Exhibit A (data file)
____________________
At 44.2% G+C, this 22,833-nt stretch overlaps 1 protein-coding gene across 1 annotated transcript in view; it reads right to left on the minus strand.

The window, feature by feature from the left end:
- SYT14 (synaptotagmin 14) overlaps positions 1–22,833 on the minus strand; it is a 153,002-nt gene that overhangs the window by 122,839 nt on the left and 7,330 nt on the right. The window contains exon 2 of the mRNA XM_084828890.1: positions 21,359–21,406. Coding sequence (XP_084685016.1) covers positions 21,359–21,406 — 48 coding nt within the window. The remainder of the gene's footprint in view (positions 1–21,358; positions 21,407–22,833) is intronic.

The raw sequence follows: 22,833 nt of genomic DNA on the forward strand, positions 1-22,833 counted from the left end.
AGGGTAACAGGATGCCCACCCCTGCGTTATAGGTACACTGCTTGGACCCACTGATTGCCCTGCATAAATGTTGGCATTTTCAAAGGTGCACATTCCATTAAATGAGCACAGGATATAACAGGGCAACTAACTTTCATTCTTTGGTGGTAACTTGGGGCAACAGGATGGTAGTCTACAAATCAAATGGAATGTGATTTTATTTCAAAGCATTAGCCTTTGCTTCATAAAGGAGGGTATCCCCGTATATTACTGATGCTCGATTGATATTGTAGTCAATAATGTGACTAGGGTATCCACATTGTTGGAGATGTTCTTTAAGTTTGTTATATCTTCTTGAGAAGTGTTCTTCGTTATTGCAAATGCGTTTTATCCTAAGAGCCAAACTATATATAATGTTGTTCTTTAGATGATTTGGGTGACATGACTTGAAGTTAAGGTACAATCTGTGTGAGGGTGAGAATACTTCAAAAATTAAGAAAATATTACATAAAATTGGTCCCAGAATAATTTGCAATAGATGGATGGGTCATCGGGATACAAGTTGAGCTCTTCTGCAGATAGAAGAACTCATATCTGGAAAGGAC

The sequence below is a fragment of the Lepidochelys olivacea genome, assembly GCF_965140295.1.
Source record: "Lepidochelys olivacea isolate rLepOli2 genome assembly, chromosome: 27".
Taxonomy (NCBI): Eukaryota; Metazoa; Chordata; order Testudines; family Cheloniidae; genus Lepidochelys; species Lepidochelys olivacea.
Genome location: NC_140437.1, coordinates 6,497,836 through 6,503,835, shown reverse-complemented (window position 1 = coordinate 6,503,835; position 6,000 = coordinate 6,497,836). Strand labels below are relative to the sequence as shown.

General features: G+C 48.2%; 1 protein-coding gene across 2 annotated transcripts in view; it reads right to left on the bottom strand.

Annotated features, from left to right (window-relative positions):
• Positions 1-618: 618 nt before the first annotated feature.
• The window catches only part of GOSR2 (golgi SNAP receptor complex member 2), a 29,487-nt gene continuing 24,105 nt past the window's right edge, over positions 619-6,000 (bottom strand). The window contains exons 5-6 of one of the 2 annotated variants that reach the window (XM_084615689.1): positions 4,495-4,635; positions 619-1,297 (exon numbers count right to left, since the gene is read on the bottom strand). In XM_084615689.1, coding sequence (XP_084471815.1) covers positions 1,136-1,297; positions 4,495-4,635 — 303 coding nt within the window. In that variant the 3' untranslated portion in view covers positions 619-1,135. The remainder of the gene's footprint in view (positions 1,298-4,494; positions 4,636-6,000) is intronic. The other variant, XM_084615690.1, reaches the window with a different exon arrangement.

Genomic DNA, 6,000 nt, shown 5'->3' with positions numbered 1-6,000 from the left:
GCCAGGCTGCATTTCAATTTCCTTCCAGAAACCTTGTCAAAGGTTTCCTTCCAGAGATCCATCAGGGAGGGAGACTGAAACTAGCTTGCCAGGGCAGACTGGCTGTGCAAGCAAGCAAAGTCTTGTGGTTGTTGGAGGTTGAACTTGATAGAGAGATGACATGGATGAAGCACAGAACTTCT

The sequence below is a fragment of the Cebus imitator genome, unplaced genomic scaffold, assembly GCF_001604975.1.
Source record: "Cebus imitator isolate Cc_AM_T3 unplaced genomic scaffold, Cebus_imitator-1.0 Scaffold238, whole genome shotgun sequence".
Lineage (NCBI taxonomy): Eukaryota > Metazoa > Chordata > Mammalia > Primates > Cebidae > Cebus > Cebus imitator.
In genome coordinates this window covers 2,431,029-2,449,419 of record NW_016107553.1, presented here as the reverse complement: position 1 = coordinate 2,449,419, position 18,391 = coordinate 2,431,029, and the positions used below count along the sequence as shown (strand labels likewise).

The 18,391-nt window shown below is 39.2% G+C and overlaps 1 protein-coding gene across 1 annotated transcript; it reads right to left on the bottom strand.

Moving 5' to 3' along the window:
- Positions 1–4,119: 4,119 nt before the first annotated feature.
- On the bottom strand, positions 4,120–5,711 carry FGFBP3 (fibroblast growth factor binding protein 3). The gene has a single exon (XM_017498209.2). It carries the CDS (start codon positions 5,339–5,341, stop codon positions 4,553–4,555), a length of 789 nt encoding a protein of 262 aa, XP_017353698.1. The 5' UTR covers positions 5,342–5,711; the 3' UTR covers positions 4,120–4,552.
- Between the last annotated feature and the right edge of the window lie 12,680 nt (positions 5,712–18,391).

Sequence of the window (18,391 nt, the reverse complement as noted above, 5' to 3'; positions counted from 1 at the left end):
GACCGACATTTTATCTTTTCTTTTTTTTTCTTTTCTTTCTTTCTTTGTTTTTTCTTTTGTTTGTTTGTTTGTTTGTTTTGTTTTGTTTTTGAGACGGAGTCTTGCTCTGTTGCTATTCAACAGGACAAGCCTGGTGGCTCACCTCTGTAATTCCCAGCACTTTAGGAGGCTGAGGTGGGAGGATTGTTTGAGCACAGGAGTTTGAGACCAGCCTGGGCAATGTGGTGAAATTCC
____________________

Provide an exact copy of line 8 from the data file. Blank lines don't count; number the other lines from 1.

Taxonomy (NCBI): Eukaryota; Metazoa; Chordata; order Testudines; family Cheloniidae; genus Lepidochelys; species Lepidochelys olivacea.